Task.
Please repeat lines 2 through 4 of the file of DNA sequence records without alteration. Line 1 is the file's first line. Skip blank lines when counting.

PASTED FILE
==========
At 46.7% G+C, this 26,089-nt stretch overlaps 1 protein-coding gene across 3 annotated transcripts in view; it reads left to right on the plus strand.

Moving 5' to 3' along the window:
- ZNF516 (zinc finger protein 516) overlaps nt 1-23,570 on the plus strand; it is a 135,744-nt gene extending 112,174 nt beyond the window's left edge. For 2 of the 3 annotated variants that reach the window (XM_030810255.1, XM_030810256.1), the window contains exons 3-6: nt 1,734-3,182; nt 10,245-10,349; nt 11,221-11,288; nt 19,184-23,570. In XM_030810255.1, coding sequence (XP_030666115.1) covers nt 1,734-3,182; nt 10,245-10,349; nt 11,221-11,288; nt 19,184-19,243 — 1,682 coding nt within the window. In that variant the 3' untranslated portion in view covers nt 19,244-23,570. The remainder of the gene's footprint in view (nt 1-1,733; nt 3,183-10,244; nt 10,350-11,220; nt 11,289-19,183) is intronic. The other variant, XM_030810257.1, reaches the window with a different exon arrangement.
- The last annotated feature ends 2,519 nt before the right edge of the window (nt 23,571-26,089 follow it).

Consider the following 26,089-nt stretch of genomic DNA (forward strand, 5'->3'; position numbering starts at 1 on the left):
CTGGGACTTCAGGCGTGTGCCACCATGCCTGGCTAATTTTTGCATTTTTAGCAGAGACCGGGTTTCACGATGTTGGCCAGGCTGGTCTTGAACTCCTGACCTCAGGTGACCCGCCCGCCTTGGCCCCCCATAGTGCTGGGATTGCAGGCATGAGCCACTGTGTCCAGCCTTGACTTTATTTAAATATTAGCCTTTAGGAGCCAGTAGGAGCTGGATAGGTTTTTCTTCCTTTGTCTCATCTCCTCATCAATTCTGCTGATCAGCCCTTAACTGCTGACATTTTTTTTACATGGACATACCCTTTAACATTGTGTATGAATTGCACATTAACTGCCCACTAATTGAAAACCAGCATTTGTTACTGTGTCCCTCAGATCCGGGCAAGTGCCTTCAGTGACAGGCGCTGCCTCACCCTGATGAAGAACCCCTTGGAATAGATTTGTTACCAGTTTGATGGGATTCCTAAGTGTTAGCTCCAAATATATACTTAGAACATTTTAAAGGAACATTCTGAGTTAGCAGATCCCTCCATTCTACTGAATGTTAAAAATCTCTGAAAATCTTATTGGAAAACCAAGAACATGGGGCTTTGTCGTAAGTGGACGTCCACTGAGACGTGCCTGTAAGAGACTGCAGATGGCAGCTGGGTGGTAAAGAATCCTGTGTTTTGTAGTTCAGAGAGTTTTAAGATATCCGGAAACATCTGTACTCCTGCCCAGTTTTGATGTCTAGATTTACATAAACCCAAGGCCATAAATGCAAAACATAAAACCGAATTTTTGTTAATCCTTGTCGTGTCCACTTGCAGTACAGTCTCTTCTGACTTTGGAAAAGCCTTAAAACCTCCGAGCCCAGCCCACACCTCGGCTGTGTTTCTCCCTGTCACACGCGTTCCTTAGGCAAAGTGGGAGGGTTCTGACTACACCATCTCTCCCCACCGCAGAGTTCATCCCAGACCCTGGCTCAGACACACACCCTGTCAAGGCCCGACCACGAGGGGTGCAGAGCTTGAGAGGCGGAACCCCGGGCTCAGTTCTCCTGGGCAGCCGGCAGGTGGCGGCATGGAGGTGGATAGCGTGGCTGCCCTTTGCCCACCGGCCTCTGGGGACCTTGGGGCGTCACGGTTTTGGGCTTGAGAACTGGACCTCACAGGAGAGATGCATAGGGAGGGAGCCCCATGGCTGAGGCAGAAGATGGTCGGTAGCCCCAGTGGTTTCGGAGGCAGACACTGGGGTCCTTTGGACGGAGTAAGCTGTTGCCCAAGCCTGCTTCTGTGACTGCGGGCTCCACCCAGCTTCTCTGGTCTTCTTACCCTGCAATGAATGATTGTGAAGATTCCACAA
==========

Moving 5' to 3' along the window:
- ZNF516 (zinc finger protein 516) overlaps nt 1-23,570 on the plus strand; it is a 135,744-nt gene extending 112,174 nt beyond the window's left edge. For 2 of the 3 annotated variants that reach the window (XM_030810255.1, XM_030810256.1), the window contains exons 3-6: nt 1,734-3,182; nt 10,245-10,349; nt 11,221-11,288; nt 19,184-23,570. In XM_030810255.1, coding sequence (XP_030666115.1) covers nt 1,734-3,182; nt 10,245-10,349; nt 11,221-11,288; nt 19,184-19,243 — 1,682 coding nt within the window. In that variant the 3' untranslated portion in view covers nt 19,244-23,570. The remainder of the gene's footprint in view (nt 1-1,733; nt 3,183-10,244; nt 10,350-11,220; nt 11,289-19,183) is intronic. The other variant, XM_030810257.1, reaches the window with a different exon arrangement.
- The last annotated feature ends 2,519 nt before the right edge of the window (nt 23,571-26,089 follow it).